Fish News

Message In Bottle Found 98 Years Later

Fisherman finds message in a bottle at sea for 98 YEARS and is now eligible  for the reward – a sixpence

  • Scottish skipper Andrew Leaper discovered  drift bottle on same boat which recorded previous record-breaking bottle in  2006
  • Bottle was thrown in to see by Captain CH  Brown of Glasgow School of Navigation in 1914
  • Drift bottles gave oceanographers important  information about water circulation in seas around  Scotland

By Amy Oliver

PUBLISHED:11:31 EST, 30  August 2012| UPDATED:19:47 EST, 30 August 2012

What a find: Scottish skipper Andrew Leaper caught the glass bottle, one of 1,890 designed to sink downwards and float close to the seabed in an attempt to monitor the under-currents of the seas around Scotland, in one of his fishing netsWhat a find: Scottish skipper Andrew Leaper caught the  glass bottle, one of 1,890 designed to sink downwards and float close to the  seabed in an attempt to monitor the under-currents of the seas around Scotland,  in one of his fishing nets

It’s doubtful whether he’ll get the sixpence  finders fee offered in 1914.

But Scottish skipper Andrew Leaper will  probably settle for the glory – and a new world record – after discovering a  message in a bottle 98 YEARS after it was thrown into the ocean.

Me Leaper came across the bottle by chance  while hauling in his nets, but almost lost it after it fell back into the sea  before  he rescued it.

He then noticed it contained a message asking the finder to record the date and  location  of the discovery and return the item to the Director of the Fishery  Board  for Scotland – for a reward of sixpence.

The crew learned the bottle – labelled as  drift bottle 646B – had been thrown into the sea almost a century ago by  Captain CH Brown of the Glasgow School of Navigation.

It was one of 1,890 bottles designed to sink  downwards and float close to the seabed in an attempt to monitor the  under-currents of the seas around Scotland.

To date, only 315 of the bottles  have ever  been located, but Captain’s Brown’s original log, now held in Aberdeen by Marine  Science Scotland, is still updated every time one is tracked down.

Incredibly, the discovery was made on Copius, the same Shetland-based fishing boat which recorded the previous world  record for  the longest time a drift bottle has been known to spend at  sea, in  2006.

Mr Leaper, 43, joked that his friend and  colleague Mark Anderson, who set the previous record in  was ‘very  unhappy’ his find had been surpassed.

 

He said: ‘He never stopped talking about it  and now I am the one who is immensely proud to be the finder  of the world  record message in a bottle.

‘As we hauled in the nets I spotted the  bottle neck sticking out and I  quickly grabbed it before it fell back in the  sea. I couldn’t wait to  open it.

‘It was an amazing  coincidence that the same  Shetland fishing boat that found the previous  record-breaking bottle six years  ago also found this one.

‘It’s like winning the lottery twice. This is  a very popular fishing ground, with half the North Sea fleet fishing  here.’

Scottish environment secretary Richard  Lochhead added that it was possible  another of the bottles released in 1914  could go on to break the record  again.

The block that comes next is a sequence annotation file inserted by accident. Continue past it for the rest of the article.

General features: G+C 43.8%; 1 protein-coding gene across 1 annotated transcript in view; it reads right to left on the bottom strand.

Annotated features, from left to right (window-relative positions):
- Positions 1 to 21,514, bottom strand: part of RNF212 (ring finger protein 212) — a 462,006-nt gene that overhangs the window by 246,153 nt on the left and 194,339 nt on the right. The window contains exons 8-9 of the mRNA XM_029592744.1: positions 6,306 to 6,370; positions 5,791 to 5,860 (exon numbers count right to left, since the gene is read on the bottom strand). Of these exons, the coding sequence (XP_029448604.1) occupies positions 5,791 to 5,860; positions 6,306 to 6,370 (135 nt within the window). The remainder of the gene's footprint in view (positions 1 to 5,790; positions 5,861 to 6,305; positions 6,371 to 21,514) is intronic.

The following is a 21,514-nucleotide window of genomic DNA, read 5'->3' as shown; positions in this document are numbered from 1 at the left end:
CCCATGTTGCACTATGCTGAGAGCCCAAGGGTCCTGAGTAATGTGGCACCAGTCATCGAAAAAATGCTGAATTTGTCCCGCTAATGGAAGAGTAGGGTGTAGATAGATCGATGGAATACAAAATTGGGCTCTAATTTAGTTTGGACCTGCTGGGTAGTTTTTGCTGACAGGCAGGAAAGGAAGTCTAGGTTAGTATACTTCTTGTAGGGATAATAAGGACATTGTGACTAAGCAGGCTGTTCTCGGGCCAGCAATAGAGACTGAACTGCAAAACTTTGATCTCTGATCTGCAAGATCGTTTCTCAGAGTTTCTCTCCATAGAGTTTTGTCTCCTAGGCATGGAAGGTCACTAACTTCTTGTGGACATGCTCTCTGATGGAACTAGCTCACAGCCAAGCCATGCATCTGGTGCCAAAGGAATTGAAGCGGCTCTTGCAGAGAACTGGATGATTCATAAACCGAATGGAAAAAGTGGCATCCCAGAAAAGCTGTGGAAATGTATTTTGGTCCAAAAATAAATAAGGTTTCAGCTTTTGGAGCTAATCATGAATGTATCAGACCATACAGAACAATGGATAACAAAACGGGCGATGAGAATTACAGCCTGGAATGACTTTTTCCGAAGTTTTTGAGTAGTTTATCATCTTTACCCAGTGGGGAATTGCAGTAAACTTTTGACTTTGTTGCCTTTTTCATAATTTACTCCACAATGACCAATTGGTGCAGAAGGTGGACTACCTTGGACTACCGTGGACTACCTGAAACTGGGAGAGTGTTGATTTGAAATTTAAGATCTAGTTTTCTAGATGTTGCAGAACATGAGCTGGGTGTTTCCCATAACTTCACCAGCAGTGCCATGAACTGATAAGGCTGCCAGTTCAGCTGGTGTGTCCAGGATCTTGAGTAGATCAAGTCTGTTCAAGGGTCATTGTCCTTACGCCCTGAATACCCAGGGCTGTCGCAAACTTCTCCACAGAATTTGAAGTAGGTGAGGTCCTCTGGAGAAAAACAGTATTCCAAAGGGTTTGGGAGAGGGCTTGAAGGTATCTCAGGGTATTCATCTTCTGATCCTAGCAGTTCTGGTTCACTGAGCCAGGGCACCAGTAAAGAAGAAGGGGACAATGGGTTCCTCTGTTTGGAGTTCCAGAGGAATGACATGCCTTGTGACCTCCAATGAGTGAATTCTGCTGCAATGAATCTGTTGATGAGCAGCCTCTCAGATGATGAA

He said: ‘The story  of scientific drift  bottles is a fascinating one and harks back to an  area when we were only  beginning to understand the complexities of the  seas.

Return to sender: The message inside the bottle asked the finder to record the date and location of the discovery and return the item to the Director of the Fishery Board for Scotland - for a reward of sixpenceReturn to sender: The message inside the bottle asked  the finder to record the date and location of the discovery and return the item  to the Director of the Fishery Board for Scotland – for a reward of sixpence

 

Coincidence: Incredibly, Mr Leaper made the discovery on Copius, the same Shetland-based fishing boat which recorded the previous world record for the longest time a drift bottle has been known to spend at sea, in 2006Coincidence: Incredibly, Mr Leaper made the discovery on  Copius, the same Shetland-based fishing boat which recorded the previous world  record for the longest time a drift bottle has been known to spend at sea, in  2006

‘It’s amazing that nearly 98 years on bottles  are still being returned to the Marine Laboratory and in such fantastic  condition.

‘With many bottles still un-returned there is  always the chance in the coming years that a Scottish drift bottle will once  again break the record.’

Dr Bill Turrell, Head of Marine Ecosystems  with Marine Scotland Science, said: ‘Drift bottles gave oceanographers at the  start of the last century important information that allowed them to create  pictures of the patterns of water circulation in the seas around Scotland.

New world record: Mr Leaper said scoring two world records for the longest time a drift bottle has been known to spend at sea was 'like winning the lottery twice'New world record: Mr Leaper said scoring two world  records for the longest time a drift bottle has been known to spend at sea was  ‘like winning the lottery twice’

‘These images were used to underpin further  research, such as determining the drift of herring larvae from spawning grounds,  which helped scientists understand the life cycle of this key  species.

‘The conclusions of these pioneering  oceanographers were right in many respects, for example, they correctly deduced  the clockwise flow of water around our coasts.

‘However, it took the development of  electronic instruments in the 1960s before the true patterns of current flows,  and more importantly what causes them, were unlocked.’

Read more: http://www.dailymail.co.uk/news/article-2195841/Fisherman-finds-message-bottle-sea-98-YEARS-eligible-reward–sixpence.html#ixzz258dPE4F7

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